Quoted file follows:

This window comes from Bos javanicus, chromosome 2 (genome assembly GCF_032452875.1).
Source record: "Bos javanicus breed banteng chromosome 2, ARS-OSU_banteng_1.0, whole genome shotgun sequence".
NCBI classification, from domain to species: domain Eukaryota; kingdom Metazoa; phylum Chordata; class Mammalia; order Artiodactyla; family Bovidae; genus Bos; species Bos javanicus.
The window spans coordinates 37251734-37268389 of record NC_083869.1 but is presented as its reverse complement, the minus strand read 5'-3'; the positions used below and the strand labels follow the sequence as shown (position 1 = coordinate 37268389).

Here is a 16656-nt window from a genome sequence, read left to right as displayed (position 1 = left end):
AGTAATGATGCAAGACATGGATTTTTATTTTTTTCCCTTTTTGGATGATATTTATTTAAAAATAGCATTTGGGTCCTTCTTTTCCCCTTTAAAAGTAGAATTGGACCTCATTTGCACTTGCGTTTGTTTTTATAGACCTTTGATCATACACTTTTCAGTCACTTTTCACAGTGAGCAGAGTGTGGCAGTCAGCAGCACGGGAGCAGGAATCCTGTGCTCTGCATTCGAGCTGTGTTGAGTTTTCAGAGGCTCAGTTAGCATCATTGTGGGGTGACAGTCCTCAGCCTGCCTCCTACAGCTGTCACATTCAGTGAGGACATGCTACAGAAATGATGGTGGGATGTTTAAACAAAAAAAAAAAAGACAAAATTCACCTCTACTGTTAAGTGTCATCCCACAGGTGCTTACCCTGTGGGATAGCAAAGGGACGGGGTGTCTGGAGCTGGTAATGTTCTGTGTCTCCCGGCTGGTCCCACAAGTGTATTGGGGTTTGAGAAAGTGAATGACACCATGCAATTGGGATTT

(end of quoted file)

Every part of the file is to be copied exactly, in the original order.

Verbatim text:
This window comes from Bos javanicus, chromosome 2 (genome assembly GCF_032452875.1).
Source record: "Bos javanicus breed banteng chromosome 2, ARS-OSU_banteng_1.0, whole genome shotgun sequence".
NCBI classification, from domain to species: domain Eukaryota; kingdom Metazoa; phylum Chordata; class Mammalia; order Artiodactyla; family Bovidae; genus Bos; species Bos javanicus.
The window spans coordinates 37251734-37268389 of record NC_083869.1 but is presented as its reverse complement, the minus strand read 5'-3'; the positions used below and the strand labels follow the sequence as shown (position 1 = coordinate 37268389).

Here is a 16656-nt window from a genome sequence, read left to right as displayed (position 1 = left end):
AGTAATGATGCAAGACATGGATTTTTATTTTTTTCCCTTTTTGGATGATATTTATTTAAAAATAGCATTTGGGTCCTTCTTTTCCCCTTTAAAAGTAGAATTGGACCTCATTTGCACTTGCGTTTGTTTTTATAGACCTTTGATCATACACTTTTCAGTCACTTTTCACAGTGAGCAGAGTGTGGCAGTCAGCAGCACGGGAGCAGGAATCCTGTGCTCTGCATTCGAGCTGTGTTGAGTTTTCAGAGGCTCAGTTAGCATCATTGTGGGGTGACAGTCCTCAGCCTGCCTCCTACAGCTGTCACATTCAGTGAGGACATGCTACAGAAATGATGGTGGGATGTTTAAACAAAAAAAAAAAAGACAAAATTCACCTCTACTGTTAAGTGTCATCCCACAGGTGCTTACCCTGTGGGATAGCAAAGGGACGGGGTGTCTGGAGCTGGTAATGTTCTGTGTCTCCCGGCTGGTCCCACAAGTGTATTGGGGTTTGAGAAAGTGAATGACACCATGCAATTGGGATTT